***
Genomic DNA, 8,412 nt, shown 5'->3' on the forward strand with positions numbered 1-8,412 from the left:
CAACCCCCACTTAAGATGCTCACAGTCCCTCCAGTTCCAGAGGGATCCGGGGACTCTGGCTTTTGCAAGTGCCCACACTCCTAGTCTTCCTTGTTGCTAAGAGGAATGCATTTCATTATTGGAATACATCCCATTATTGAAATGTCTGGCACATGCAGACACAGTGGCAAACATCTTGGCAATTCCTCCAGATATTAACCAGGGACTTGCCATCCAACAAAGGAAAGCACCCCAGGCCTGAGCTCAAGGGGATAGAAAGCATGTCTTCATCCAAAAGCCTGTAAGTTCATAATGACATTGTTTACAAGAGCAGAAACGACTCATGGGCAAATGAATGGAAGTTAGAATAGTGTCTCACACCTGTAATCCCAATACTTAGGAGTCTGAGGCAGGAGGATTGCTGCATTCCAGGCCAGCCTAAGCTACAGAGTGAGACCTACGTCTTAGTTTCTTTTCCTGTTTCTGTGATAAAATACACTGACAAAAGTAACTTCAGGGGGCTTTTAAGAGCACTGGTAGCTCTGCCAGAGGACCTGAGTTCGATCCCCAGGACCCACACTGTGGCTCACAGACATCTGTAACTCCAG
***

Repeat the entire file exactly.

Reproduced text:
Genomic DNA, 8,412 nt, shown 5'->3' on the forward strand with positions numbered 1-8,412 from the left:
CAACCCCCACTTAAGATGCTCACAGTCCCTCCAGTTCCAGAGGGATCCGGGGACTCTGGCTTTTGCAAGTGCCCACACTCCTAGTCTTCCTTGTTGCTAAGAGGAATGCATTTCATTATTGGAATACATCCCATTATTGAAATGTCTGGCACATGCAGACACAGTGGCAAACATCTTGGCAATTCCTCCAGATATTAACCAGGGACTTGCCATCCAACAAAGGAAAGCACCCCAGGCCTGAGCTCAAGGGGATAGAAAGCATGTCTTCATCCAAAAGCCTGTAAGTTCATAATGACATTGTTTACAAGAGCAGAAACGACTCATGGGCAAATGAATGGAAGTTAGAATAGTGTCTCACACCTGTAATCCCAATACTTAGGAGTCTGAGGCAGGAGGATTGCTGCATTCCAGGCCAGCCTAAGCTACAGAGTGAGACCTACGTCTTAGTTTCTTTTCCTGTTTCTGTGATAAAATACACTGACAAAAGTAACTTCAGGGGGCTTTTAAGAGCACTGGTAGCTCTGCCAGAGGACCTGAGTTCGATCCCCAGGACCCACACTGTGGCTCACAGACATCTGTAACTCCAG